Juicing as Medicinal Alternative: Can It Save You Money and a Doctor's Visit?

NEW YORK (MainStreet) — Well, it's the fall--the season of sniffling and achoos. The days of shorts and flip flops have now become days with scarves and boots. Unfortunately, for most people, this change in season also comes equipped with the colds and sinus headaches. While our bodies are adjusting to the new weather and to whatever fun, new allergens are floating around in the air, we're still forced to go on living our daily lives as normal. But there is a way to assist with, and even prevent catching, the common cold that does not include a trip to the doctor. Juicing!

When we're sick with a cold, we are not attractive. Our bodies become mucous factories, we're sneezing every 30 seconds and our throats feel like we swallowed spicy golf balls. I won't continue with the details, but I'm sure most people can agree that during this time, eating is not our favorite thing to do. For some, lovely side effects like post-nasal drip can cause their appetites to diminish easily. For others, appetites are still present, but sore throats or loss of taste make eating a boring, painful debacle (not to mention the whole can't-breathe-through-your-nose thing). These reasons are just a few that make juicing a popular thing to do while sick, but it's important to note that juicing is also a beneficial habit to adopt when feeling healthy.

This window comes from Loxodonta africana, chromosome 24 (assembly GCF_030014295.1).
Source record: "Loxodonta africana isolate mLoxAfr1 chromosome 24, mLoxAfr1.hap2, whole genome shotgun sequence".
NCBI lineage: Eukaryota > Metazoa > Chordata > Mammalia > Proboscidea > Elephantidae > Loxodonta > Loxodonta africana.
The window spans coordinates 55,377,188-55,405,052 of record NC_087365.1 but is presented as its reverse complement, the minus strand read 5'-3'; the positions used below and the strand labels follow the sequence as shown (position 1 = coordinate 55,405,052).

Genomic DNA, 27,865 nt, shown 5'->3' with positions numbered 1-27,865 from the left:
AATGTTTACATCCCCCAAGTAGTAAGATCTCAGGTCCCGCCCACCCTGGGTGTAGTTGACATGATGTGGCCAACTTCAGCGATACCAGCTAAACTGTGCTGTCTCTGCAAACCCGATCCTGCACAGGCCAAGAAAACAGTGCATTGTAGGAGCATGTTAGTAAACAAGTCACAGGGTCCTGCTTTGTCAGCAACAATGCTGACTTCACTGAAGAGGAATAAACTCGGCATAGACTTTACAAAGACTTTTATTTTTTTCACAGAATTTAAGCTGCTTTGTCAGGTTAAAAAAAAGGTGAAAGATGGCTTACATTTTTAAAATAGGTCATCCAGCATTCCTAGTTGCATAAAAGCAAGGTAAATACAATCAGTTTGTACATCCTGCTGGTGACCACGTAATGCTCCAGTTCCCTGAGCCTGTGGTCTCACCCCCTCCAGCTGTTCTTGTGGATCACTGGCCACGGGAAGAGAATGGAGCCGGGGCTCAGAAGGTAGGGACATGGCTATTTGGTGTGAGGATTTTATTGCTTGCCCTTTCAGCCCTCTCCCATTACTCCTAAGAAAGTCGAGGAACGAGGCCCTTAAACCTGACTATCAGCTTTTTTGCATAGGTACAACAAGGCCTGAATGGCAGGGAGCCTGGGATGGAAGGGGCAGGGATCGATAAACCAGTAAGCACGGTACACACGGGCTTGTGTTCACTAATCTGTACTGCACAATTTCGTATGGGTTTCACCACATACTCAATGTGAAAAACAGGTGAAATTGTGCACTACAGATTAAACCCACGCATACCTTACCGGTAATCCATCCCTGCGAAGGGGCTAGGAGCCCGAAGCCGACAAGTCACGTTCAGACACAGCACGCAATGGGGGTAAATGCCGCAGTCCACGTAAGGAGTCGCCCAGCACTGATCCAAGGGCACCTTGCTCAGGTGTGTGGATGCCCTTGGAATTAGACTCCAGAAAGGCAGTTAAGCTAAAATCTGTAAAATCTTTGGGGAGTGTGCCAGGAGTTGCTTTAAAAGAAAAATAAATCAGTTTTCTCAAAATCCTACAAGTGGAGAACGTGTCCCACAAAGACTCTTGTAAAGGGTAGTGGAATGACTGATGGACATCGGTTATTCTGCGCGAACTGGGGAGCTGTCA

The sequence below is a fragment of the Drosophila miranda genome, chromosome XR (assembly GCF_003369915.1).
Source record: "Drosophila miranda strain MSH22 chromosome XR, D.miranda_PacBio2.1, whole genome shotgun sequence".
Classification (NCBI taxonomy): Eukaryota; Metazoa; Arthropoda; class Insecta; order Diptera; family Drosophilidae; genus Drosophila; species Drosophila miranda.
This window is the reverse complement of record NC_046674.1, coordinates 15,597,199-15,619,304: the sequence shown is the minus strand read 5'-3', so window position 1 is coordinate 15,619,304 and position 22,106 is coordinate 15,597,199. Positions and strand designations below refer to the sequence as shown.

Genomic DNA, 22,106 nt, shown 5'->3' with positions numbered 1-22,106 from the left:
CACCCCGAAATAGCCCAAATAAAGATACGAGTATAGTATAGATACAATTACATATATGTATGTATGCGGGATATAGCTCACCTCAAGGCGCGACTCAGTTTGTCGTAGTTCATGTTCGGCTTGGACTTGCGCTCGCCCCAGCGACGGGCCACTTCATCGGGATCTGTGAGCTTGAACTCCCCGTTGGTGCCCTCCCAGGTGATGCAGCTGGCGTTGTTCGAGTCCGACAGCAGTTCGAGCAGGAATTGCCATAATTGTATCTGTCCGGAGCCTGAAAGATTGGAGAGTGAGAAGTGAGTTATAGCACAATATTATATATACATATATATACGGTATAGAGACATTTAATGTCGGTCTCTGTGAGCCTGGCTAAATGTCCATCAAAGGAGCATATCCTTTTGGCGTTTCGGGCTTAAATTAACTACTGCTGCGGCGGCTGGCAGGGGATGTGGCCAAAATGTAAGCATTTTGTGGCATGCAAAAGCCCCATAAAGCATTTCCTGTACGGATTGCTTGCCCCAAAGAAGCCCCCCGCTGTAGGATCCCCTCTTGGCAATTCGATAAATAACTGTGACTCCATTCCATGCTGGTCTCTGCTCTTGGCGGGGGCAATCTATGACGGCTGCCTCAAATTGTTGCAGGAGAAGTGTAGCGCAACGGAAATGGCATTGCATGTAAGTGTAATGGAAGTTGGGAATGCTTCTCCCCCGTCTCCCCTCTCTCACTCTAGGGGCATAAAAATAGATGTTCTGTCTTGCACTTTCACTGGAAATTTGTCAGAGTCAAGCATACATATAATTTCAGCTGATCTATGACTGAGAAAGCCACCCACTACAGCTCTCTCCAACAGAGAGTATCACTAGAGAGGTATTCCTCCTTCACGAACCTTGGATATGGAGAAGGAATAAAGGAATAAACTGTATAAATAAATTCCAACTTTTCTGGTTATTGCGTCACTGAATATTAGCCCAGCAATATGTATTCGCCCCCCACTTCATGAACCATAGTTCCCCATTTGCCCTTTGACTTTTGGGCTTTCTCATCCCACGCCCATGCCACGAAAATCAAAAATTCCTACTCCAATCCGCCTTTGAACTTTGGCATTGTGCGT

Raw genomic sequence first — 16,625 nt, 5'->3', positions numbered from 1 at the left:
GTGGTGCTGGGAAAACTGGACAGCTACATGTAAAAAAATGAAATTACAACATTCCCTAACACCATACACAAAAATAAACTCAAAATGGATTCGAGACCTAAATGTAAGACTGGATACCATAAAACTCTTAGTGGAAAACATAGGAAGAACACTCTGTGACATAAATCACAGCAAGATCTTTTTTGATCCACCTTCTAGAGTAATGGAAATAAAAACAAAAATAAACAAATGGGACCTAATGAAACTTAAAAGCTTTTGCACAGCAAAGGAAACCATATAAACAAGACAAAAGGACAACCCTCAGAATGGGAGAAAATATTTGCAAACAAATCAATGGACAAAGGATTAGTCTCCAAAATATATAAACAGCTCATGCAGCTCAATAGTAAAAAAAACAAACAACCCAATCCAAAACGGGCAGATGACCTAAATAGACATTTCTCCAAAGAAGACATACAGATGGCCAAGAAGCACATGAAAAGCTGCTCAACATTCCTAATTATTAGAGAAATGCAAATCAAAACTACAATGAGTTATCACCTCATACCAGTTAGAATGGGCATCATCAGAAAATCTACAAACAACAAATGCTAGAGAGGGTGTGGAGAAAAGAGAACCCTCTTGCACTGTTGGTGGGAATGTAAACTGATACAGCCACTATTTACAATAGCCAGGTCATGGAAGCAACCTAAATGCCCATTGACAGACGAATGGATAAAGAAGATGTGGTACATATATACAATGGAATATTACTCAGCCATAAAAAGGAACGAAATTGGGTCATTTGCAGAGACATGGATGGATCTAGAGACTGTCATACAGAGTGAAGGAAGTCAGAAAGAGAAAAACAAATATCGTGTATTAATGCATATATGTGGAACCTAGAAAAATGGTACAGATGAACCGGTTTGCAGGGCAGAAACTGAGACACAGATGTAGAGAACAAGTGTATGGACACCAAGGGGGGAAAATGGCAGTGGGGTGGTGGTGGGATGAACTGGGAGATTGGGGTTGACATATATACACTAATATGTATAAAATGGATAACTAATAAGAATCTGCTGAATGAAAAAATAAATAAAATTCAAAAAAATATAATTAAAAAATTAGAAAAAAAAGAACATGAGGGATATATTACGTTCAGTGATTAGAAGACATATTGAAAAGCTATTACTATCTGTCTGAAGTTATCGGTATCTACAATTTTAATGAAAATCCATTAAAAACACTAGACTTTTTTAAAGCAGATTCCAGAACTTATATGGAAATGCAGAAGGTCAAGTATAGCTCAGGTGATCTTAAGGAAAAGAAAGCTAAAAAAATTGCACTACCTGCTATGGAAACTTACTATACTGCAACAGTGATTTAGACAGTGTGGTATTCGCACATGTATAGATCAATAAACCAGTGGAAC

"Juicing is a great way to boost the immune system in general," says Dr. Barbara Rosinsky, a chiropractor at Wantagh Woods Chiropractic and Wellness in New York. "By juicing foods that are high in vitamins A and C on a daily basis, you will be giving your immune system power to prevent and fight off colds."

For those who have never juiced before, here are a few basic pointers:

1. Make sure your fresh juice contains a mixture of vegetables and fruits. Too much fruit can lead to too much sugar, and even though it's natural, sugar has a tendency to "feed" colds.

2. Juicing machines can be a bit pricey (ranging anywhere from $100 to $600), but they're completely worth it when compared to the price of purchasing fresh juices each day (depending on contents and size, fresh juices at juice bars can range from $4 to $15, sometimes even higher).